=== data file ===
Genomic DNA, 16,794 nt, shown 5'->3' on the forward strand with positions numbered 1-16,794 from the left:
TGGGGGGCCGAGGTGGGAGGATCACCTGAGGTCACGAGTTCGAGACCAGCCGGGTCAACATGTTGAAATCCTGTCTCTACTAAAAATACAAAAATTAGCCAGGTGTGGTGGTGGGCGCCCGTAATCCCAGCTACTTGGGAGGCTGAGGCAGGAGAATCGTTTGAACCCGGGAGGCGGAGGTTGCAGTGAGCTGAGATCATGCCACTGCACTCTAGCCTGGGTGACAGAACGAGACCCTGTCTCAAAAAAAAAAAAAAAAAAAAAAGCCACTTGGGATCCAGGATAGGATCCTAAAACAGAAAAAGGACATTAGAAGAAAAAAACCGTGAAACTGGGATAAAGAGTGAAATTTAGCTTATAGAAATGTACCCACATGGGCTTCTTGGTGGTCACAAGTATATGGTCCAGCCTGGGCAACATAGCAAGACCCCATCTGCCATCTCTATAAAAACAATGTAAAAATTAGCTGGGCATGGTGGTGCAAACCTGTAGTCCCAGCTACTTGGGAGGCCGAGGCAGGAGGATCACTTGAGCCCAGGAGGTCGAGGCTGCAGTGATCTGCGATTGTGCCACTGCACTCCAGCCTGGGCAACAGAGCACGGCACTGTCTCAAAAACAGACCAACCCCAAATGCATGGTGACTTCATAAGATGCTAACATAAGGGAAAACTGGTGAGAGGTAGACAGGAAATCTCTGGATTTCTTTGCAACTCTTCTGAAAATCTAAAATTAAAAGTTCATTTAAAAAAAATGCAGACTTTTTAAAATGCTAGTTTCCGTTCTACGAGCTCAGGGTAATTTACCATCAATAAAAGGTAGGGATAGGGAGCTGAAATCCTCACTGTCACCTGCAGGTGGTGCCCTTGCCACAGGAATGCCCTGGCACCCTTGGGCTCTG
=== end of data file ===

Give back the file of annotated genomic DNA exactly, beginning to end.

Genomic DNA, 16,794 nt, shown 5'->3' on the forward strand with positions numbered 1-16,794 from the left:
TGGGGGGCCGAGGTGGGAGGATCACCTGAGGTCACGAGTTCGAGACCAGCCGGGTCAACATGTTGAAATCCTGTCTCTACTAAAAATACAAAAATTAGCCAGGTGTGGTGGTGGGCGCCCGTAATCCCAGCTACTTGGGAGGCTGAGGCAGGAGAATCGTTTGAACCCGGGAGGCGGAGGTTGCAGTGAGCTGAGATCATGCCACTGCACTCTAGCCTGGGTGACAGAACGAGACCCTGTCTCAAAAAAAAAAAAAAAAAAAAAAGCCACTTGGGATCCAGGATAGGATCCTAAAACAGAAAAAGGACATTAGAAGAAAAAAACCGTGAAACTGGGATAAAGAGTGAAATTTAGCTTATAGAAATGTACCCACATGGGCTTCTTGGTGGTCACAAGTATATGGTCCAGCCTGGGCAACATAGCAAGACCCCATCTGCCATCTCTATAAAAACAATGTAAAAATTAGCTGGGCATGGTGGTGCAAACCTGTAGTCCCAGCTACTTGGGAGGCCGAGGCAGGAGGATCACTTGAGCCCAGGAGGTCGAGGCTGCAGTGATCTGCGATTGTGCCACTGCACTCCAGCCTGGGCAACAGAGCACGGCACTGTCTCAAAAACAGACCAACCCCAAATGCATGGTGACTTCATAAGATGCTAACATAAGGGAAAACTGGTGAGAGGTAGACAGGAAATCTCTGGATTTCTTTGCAACTCTTCTGAAAATCTAAAATTAAAAGTTCATTTAAAAAAAATGCAGACTTTTTAAAATGCTAGTTTCCGTTCTACGAGCTCAGGGTAATTTACCATCAATAAAAGGTAGGGATAGGGAGCTGAAATCCTCACTGTCACCTGCAGGTGGTGCCCTTGCCACAGGAATGCCCTGGCACCCTTGGGCTCTG